David Jean-Baptiste’s desperation 36-foot contested effort from just past half court on the left side swished through the hoop as time expired and the Mocs portion of the crowd of 5,023 fans on hand at the Harrah’s Cherokee Center went bonkers, as Chattanooga qualified for its SoCon standard 12th NCAA Tournament in program history, while denying Furman its first trip to the Big Dance in 42 years, downing Furman, 64-63, in overtime in what was an epic SoCon tournament title game Monday night.
With the win, Chattanooga’s season will continue in the NCAA Tournament, with the Mocs improving to 27-7 and will find out their seed and locale for the postseason on Selection Sunday at 6 p.m. on CBS. The loss sees the Paladins fall to 22-12 on the season, as Furman will now await its postseason fate.
Chattanooga will be making its first NCAA Tournament appearance since 2016, and improved to 12-7 in title games and 60-33 overall in the conference tournament.
Furman, which has the second-most tournament wins in league history, fell to 54-63, all-time in league tournament play, and with its third-straight title game loss, dropped to 6-5 in league championship games.
The thrilling win for Chattanooga was a fitting way for the journey to end for what was a great season for the nation’s No. 12 ranked conference. However, the sting of defeat is a little more after a loss like that for Furman COVID senior Alex Hunter, which played his final Southern Conference game for the Paladins Monday night, as Furman saw what was an evident first NCAA Tournament bid in 42 years disappear in the span of 4.3 seconds and after making all five of its shots in overtime, with that being the reality of the crushing defeat for a one-bid league no matter the strength of the conference ranks among the top one-third of college basketball leagues nationally. Hunter did all the right things, and so did the Paladins to suffer such a fate. It’s the cruel reality of sports. Furman didn’t miss a shot in overtime (5-for-5), yet were
Ironically, it was a story told on both sidelines with a similar narrative for two players that personify greatness and winning effort for the two teams they represented in Monday night’s championship tilt. For David Jean-Baptiste, who redshirted the 2016-17 campaign and was at Chattanooga prior to Lamont Paris’ arrival in the spring of 2017, it was a fitting end to a player that stayed loyal through it all to his coach.
“Just unbelievable. I always talk about this book that I’m gonna write when this is all said and done, and the longest chapter will be titled, ‘DJB III.’ Its surreal what has transpired, the good, the bad, the ugly, we’ve been all over the place as a team, and for it to come down to that, I literally am now committed to writing that book and telling that story,” Chattanooga head coach Lamont Paris said.
There was an interesting story that played out for both UTC’s Jean-Baptiste and Furman’s Alex Hunter, who are identical in importance to their respective programs as culture builders, the finality result delivered showed the true exhilaration of sport, while also showing that the game of college basketball is no ethical code for sweat equity. There’s always an ultimate final score, however, what sport can never deliver is a definition on how you represented your school and loyalty to it. For that, Hunter and Jean-Baptiste will always be lauded.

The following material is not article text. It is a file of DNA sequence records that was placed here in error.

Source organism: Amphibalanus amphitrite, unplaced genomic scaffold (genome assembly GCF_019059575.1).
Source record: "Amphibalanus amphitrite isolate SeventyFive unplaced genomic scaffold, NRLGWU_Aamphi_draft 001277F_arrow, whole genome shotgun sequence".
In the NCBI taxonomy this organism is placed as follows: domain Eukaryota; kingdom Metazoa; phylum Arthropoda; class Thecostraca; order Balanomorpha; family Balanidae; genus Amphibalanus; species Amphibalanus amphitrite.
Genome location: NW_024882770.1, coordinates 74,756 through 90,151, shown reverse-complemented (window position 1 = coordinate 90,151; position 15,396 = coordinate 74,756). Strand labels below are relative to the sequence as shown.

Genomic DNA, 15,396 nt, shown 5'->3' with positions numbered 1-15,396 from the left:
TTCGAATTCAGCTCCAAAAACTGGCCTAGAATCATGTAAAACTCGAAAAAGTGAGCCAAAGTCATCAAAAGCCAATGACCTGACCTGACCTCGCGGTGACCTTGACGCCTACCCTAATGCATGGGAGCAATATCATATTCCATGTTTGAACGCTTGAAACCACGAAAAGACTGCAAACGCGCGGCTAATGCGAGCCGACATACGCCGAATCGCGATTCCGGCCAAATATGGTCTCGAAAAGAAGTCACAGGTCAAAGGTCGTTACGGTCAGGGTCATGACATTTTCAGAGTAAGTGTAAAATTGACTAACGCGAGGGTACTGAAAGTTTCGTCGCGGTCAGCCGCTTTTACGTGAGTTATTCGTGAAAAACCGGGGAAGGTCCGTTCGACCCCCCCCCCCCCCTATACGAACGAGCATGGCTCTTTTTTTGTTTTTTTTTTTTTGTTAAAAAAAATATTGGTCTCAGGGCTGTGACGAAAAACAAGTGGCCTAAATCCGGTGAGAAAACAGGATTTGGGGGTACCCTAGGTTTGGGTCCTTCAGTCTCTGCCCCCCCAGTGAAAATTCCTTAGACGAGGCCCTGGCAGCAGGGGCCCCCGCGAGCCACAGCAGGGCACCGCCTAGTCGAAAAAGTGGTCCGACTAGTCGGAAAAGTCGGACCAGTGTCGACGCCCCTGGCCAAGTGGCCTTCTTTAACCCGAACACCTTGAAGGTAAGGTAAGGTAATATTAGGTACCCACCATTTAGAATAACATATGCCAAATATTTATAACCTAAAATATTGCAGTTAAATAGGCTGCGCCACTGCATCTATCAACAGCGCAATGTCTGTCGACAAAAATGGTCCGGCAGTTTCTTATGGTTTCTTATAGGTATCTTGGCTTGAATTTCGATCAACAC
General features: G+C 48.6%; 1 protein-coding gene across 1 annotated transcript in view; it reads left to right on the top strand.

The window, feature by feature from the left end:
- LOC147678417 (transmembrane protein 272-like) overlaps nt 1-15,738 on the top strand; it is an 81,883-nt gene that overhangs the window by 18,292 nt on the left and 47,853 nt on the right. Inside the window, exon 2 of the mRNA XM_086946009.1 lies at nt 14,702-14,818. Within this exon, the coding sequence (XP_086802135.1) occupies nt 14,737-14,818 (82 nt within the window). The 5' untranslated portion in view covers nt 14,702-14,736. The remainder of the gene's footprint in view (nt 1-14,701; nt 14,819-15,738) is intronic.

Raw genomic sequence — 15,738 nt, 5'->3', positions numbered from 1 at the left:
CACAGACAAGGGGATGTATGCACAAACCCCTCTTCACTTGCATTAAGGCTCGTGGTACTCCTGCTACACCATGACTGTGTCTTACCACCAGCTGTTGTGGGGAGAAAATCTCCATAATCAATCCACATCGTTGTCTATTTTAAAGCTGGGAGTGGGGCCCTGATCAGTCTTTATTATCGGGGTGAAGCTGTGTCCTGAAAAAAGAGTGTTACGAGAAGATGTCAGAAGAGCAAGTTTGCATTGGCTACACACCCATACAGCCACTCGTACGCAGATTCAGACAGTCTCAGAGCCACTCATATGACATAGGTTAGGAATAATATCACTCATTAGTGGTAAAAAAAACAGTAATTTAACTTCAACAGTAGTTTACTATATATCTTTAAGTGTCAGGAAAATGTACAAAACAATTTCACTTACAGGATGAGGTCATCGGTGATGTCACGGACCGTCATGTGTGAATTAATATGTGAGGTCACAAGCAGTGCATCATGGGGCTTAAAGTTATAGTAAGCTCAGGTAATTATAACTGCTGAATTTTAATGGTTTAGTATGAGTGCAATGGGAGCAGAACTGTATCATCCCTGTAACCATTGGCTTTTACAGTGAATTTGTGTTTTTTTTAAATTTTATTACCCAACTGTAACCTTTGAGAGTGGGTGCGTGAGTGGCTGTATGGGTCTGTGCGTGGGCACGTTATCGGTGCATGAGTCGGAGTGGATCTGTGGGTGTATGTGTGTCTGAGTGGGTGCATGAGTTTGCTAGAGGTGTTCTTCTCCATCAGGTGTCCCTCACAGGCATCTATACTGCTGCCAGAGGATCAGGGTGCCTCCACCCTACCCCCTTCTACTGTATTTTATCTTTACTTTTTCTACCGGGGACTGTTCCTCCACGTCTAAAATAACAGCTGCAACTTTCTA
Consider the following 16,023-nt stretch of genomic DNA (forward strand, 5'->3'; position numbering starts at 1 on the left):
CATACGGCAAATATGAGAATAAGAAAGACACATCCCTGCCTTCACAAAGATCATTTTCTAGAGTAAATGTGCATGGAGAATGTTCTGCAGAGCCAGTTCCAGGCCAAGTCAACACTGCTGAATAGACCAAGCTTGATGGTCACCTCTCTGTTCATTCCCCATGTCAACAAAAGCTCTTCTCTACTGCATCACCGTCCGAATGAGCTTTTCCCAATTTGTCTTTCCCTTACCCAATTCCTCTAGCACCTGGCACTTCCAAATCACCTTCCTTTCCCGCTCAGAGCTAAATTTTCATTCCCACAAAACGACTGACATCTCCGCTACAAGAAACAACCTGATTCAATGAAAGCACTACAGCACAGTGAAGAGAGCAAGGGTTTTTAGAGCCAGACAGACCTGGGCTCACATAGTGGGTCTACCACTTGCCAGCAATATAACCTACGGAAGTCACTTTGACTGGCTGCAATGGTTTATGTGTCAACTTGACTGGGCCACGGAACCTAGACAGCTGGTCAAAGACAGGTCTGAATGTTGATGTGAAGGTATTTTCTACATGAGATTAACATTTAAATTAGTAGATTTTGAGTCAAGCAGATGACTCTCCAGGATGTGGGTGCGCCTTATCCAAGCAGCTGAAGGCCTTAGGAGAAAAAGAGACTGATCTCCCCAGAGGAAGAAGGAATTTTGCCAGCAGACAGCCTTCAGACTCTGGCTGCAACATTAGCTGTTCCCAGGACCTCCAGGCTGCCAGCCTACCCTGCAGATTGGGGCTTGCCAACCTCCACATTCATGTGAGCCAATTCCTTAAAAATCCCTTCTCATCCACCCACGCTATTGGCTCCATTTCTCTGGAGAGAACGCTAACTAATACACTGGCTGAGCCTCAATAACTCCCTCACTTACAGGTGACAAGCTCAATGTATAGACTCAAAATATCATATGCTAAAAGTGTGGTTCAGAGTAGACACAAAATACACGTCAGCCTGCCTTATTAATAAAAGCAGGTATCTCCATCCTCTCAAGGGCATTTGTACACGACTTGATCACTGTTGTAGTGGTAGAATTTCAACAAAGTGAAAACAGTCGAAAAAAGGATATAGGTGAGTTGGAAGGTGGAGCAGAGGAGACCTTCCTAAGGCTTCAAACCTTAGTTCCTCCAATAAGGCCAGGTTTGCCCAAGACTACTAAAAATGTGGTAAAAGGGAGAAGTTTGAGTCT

But for one, in Hunter, only agony and heartbreak in the moment. For the other, in Jean-Baptiste, sheer jubilation and overwhelming joy.
Furman’s Mike Bothwell, who finished with a game-high 24 points, found that zone in the game of basketball that some players sometimes do. They say sometimes one player can put a team on his back and seemingly pull it across the finish line in a game. On Monday night in Asheville, that’s exactly Bothwell attempted to do for the Paladins and he nearly pulled it off. He scored 15 of Furman’s final 20 points of the game, including the final eight in regulation to help force the extra five minutes of basketball.
Furman, which went the half with a 26-16 lead by holding Chattanooga to just 28.0% shooting from the field, and a mere 8.3% (1-of-12) from three-point range in the opening half, but responded in the second half out of the locker room by using a 24-6 run over the 10 minutes of the second half, which culminated with David Jean-Baptiste’s only other three-point field goal of the night, giving the Mocs their biggest lead of the night, at 40-32, with 9:38 remaining. That’s when things would get interesting.
A quick 7-0 spurt by the Paladins was a response they had to have in order to keep squelch the momentum of the Mocs, and keep the title tilt within winning range. A Hunter three, Bothwell layup and Marcus Foster layup with 6:36 left allowed the Paladins to cut the Mocs lead to a single point, 40-39.
The Mocs responded with a quick 6-0 spurt to stretch their lead back seven, using a Malachi Smith rebound and one-handed floater in the paint, which was followed by a Jalen Slawson missed three-pointer on one end, and a Silvio De Sousa dunk pn the other, giving the Mocs a 44-39 lead with a little over five minutes remaining in regulation.
Following another Furman missed three-pointer off an offensive rebound, De Sousa would get fouled in the paint, accounting for Furman’s seventh team foul, ultimately putting Chattanooga in the 1-and-1 bonus. De Sousa knocked down both free throws with 4:10 left, giving the Mocs a 46-39 lead.